Regarding the QY change during the AIS growth, the AIS NCs using In(Ac)3 present a low QY in the early stage of growth probably due to significant surface defects as well as inner defects. Since the sizes of AIS NCs using In(Ac)3 are relatively stable in the reaction, the long reaction time or heating process can reduce crystalline misalignment on surfaces or in cores and thus improve QYs in the time course of NC growth. The fast AIS growth using InCl3 can involve more inner defects due to enlarged NC volumes and thus cause a drop-off of NC QY. However, much different from AIS NCs using In(Ac)3, AIS NCs using InCl3 present high QYs at 30 ~ 40% in the very beginning of reaction. The reasons for such high QYs is not clear yet. In the recent literature [24–26], chloride surface passivation has been reported for some types of NCs such as PbS, PbSe and CdTe. It has been found that chloride can diffuse to the surfaces of these types of NCs and fill some trap states, and thus minimize surface defects and further affect the optical properties of QDs such as enhancing photoluminescence efficiency and enhancing surface stability. It is highly possible that the chloride surface passivation in situ occurs during AIS NC synthesis using InCl3. Currently, we are investigating this hypothesis. For both types of AIS NCs, the ZnS coating process does not cause significant size-increase of NCs. Considering AIS/ZnS NC surface possesses ZnS lattice structure or similar (on the basis TEM measurement on lattice spacing), zinc doping into AIS NCs through cation exchange or diffusion should be the major mechanism for the photoluminescence blue shift as shown in Figure 2.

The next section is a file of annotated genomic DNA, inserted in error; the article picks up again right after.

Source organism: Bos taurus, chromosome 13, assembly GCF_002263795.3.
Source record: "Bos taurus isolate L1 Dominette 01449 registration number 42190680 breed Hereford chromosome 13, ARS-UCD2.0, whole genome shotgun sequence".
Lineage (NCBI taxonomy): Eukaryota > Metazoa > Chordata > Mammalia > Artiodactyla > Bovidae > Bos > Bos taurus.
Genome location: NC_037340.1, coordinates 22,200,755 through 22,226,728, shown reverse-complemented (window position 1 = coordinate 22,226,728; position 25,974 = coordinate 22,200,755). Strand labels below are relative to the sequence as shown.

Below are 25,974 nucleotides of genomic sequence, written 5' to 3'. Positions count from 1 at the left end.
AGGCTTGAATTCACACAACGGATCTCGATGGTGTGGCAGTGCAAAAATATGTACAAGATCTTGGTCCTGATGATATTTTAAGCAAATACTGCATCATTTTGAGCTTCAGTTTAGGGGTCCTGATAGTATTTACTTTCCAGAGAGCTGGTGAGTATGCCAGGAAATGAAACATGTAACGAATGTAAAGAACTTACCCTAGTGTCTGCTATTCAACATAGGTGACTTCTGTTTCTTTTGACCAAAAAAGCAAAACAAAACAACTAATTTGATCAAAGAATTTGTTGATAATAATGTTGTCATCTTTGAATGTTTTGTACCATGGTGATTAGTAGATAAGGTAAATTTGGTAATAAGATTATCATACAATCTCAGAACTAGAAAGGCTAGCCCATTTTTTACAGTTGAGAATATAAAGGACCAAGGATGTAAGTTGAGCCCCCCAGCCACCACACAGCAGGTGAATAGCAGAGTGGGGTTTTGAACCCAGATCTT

In addition, as shown in Figure S2 and Figure S3, EDX spectra confirm that both two types of AIS NCs are composed of Ag, In, and S and all AIS/ZnS NCs are composed of Ag, In, Zn and S. More specifically, Table 2 shows the elemental atomic ratios of these AIS and AIS/ZnS NCs. For all AIS NCs, the atomic ratios between Ag and In are around 1:1 during the core growth. For AIS/ZnS NCs, the atomic percentages of Ag and In drop off but the Ag percentage is reduced to a greater extent, and the atomic percentages of Zn and S are increased. It is believed that the significant reduction of Ag atomic percentage in AIS/ZnS is due to Zn etching to replace Ag during the ZnS shell growth. Of note, although the chloride surface passivation could be a reason for high QYs of AIS NCs using InCl3, the EDX data (Figure S2 (c) and (d)) on AIS NCs using InCl3 do not show the detection of chloride. In the next research stage, more sophisticated tools or skills will be adopted or developed in the investigation of the chloride surface passivation.